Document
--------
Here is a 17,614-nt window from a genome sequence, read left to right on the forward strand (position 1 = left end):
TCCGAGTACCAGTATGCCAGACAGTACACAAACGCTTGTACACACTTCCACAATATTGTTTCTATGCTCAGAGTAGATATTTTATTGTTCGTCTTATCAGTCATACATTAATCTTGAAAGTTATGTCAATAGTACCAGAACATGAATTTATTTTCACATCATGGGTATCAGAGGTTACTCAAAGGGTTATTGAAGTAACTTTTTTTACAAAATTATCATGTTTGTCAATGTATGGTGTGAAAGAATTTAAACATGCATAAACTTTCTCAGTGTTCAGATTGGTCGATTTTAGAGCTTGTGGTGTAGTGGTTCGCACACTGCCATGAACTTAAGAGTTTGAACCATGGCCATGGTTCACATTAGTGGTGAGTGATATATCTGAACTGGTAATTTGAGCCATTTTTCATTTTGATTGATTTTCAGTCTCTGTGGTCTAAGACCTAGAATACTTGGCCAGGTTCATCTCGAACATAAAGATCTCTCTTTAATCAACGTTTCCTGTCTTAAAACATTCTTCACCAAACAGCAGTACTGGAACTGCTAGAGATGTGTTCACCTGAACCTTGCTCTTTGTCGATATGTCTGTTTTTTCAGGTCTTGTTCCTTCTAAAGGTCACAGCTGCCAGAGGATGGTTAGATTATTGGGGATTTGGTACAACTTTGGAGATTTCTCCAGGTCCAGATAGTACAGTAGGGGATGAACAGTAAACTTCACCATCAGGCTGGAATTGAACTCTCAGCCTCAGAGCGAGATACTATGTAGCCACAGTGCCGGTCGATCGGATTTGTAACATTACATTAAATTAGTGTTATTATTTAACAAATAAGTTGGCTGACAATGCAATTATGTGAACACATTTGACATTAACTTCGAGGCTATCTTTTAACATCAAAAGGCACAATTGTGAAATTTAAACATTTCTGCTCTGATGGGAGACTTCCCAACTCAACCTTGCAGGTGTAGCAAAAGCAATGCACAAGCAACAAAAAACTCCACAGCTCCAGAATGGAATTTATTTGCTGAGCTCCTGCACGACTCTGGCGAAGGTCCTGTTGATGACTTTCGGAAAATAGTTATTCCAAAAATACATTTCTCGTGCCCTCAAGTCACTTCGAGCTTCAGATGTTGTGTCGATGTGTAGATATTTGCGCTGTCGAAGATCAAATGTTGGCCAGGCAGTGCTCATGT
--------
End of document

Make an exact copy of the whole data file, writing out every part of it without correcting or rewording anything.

Here is a 17,614-nt window from a genome sequence, read left to right on the forward strand (position 1 = left end):
TCCGAGTACCAGTATGCCAGACAGTACACAAACGCTTGTACACACTTCCACAATATTGTTTCTATGCTCAGAGTAGATATTTTATTGTTCGTCTTATCAGTCATACATTAATCTTGAAAGTTATGTCAATAGTACCAGAACATGAATTTATTTTCACATCATGGGTATCAGAGGTTACTCAAAGGGTTATTGAAGTAACTTTTTTTACAAAATTATCATGTTTGTCAATGTATGGTGTGAAAGAATTTAAACATGCATAAACTTTCTCAGTGTTCAGATTGGTCGATTTTAGAGCTTGTGGTGTAGTGGTTCGCACACTGCCATGAACTTAAGAGTTTGAACCATGGCCATGGTTCACATTAGTGGTGAGTGATATATCTGAACTGGTAATTTGAGCCATTTTTCATTTTGATTGATTTTCAGTCTCTGTGGTCTAAGACCTAGAATACTTGGCCAGGTTCATCTCGAACATAAAGATCTCTCTTTAATCAACGTTTCCTGTCTTAAAACATTCTTCACCAAACAGCAGTACTGGAACTGCTAGAGATGTGTTCACCTGAACCTTGCTCTTTGTCGATATGTCTGTTTTTTCAGGTCTTGTTCCTTCTAAAGGTCACAGCTGCCAGAGGATGGTTAGATTATTGGGGATTTGGTACAACTTTGGAGATTTCTCCAGGTCCAGATAGTACAGTAGGGGATGAACAGTAAACTTCACCATCAGGCTGGAATTGAACTCTCAGCCTCAGAGCGAGATACTATGTAGCCACAGTGCCGGTCGATCGGATTTGTAACATTACATTAAATTAGTGTTATTATTTAACAAATAAGTTGGCTGACAATGCAATTATGTGAACACATTTGACATTAACTTCGAGGCTATCTTTTAACATCAAAAGGCACAATTGTGAAATTTAAACATTTCTGCTCTGATGGGAGACTTCCCAACTCAACCTTGCAGGTGTAGCAAAAGCAATGCACAAGCAACAAAAAACTCCACAGCTCCAGAATGGAATTTATTTGCTGAGCTCCTGCACGACTCTGGCGAAGGTCCTGTTGATGACTTTCGGAAAATAGTTATTCCAAAAATACATTTCTCGTGCCCTCAAGTCACTTCGAGCTTCAGATGTTGTGTCGATGTGTAGATATTTGCGCTGTCGAAGATCAAATGTTGGCCAGGCAGTGCTCATGT